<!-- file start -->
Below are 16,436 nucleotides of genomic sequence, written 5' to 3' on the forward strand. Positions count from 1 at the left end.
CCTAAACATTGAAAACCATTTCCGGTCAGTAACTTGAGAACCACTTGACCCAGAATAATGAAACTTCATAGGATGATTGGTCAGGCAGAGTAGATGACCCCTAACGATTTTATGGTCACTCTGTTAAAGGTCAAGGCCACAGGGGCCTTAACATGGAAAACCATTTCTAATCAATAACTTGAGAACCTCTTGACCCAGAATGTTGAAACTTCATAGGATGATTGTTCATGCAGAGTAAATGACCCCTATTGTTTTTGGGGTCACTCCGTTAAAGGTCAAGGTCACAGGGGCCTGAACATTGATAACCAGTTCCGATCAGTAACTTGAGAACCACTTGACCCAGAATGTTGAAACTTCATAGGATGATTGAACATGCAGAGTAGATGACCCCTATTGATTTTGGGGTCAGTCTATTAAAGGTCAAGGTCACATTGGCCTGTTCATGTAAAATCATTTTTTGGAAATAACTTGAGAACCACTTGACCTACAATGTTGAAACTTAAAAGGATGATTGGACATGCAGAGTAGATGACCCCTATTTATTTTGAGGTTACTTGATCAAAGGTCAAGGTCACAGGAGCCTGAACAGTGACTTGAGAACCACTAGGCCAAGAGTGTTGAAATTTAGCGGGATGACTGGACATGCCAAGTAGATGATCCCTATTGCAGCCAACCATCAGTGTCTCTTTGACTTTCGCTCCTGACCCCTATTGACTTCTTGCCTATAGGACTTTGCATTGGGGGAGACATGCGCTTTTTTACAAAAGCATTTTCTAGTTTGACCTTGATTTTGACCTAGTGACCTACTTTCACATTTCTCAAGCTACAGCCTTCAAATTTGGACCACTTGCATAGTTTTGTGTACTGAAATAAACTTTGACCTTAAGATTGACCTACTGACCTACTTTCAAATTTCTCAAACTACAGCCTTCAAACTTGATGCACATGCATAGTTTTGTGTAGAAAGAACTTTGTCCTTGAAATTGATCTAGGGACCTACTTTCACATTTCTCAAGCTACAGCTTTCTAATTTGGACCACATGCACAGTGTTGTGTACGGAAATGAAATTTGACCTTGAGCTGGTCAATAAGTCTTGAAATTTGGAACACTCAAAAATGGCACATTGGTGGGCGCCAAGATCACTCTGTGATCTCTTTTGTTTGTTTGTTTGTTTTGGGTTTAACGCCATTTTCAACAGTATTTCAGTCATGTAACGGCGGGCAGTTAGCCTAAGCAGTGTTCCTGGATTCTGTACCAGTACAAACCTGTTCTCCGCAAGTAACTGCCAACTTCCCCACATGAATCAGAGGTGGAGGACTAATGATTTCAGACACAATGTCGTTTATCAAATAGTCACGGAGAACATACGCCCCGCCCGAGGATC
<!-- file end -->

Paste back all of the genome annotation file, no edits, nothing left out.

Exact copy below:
Below are 16,436 nucleotides of genomic sequence, written 5' to 3' on the forward strand. Positions count from 1 at the left end.
CCTAAACATTGAAAACCATTTCCGGTCAGTAACTTGAGAACCACTTGACCCAGAATAATGAAACTTCATAGGATGATTGGTCAGGCAGAGTAGATGACCCCTAACGATTTTATGGTCACTCTGTTAAAGGTCAAGGCCACAGGGGCCTTAACATGGAAAACCATTTCTAATCAATAACTTGAGAACCTCTTGACCCAGAATGTTGAAACTTCATAGGATGATTGTTCATGCAGAGTAAATGACCCCTATTGTTTTTGGGGTCACTCCGTTAAAGGTCAAGGTCACAGGGGCCTGAACATTGATAACCAGTTCCGATCAGTAACTTGAGAACCACTTGACCCAGAATGTTGAAACTTCATAGGATGATTGAACATGCAGAGTAGATGACCCCTATTGATTTTGGGGTCAGTCTATTAAAGGTCAAGGTCACATTGGCCTGTTCATGTAAAATCATTTTTTGGAAATAACTTGAGAACCACTTGACCTACAATGTTGAAACTTAAAAGGATGATTGGACATGCAGAGTAGATGACCCCTATTTATTTTGAGGTTACTTGATCAAAGGTCAAGGTCACAGGAGCCTGAACAGTGACTTGAGAACCACTAGGCCAAGAGTGTTGAAATTTAGCGGGATGACTGGACATGCCAAGTAGATGATCCCTATTGCAGCCAACCATCAGTGTCTCTTTGACTTTCGCTCCTGACCCCTATTGACTTCTTGCCTATAGGACTTTGCATTGGGGGAGACATGCGCTTTTTTACAAAAGCATTTTCTAGTTTGACCTTGATTTTGACCTAGTGACCTACTTTCACATTTCTCAAGCTACAGCCTTCAAATTTGGACCACTTGCATAGTTTTGTGTACTGAAATAAACTTTGACCTTAAGATTGACCTACTGACCTACTTTCAAATTTCTCAAACTACAGCCTTCAAACTTGATGCACATGCATAGTTTTGTGTAGAAAGAACTTTGTCCTTGAAATTGATCTAGGGACCTACTTTCACATTTCTCAAGCTACAGCTTTCTAATTTGGACCACATGCACAGTGTTGTGTACGGAAATGAAATTTGACCTTGAGCTGGTCAATAAGTCTTGAAATTTGGAACACTCAAAAATGGCACATTGGTGGGCGCCAAGATCACTCTGTGATCTCTTTTGTTTGTTTGTTTGTTTTGGGTTTAACGCCATTTTCAACAGTATTTCAGTCATGTAACGGCGGGCAGTTAGCCTAAGCAGTGTTCCTGGATTCTGTACCAGTACAAACCTGTTCTCCGCAAGTAACTGCCAACTTCCCCACATGAATCAGAGGTGGAGGACTAATGATTTCAGACACAATGTCGTTTATCAAATAGTCACGGAGAACATACGCCCCGCCCGAGGATC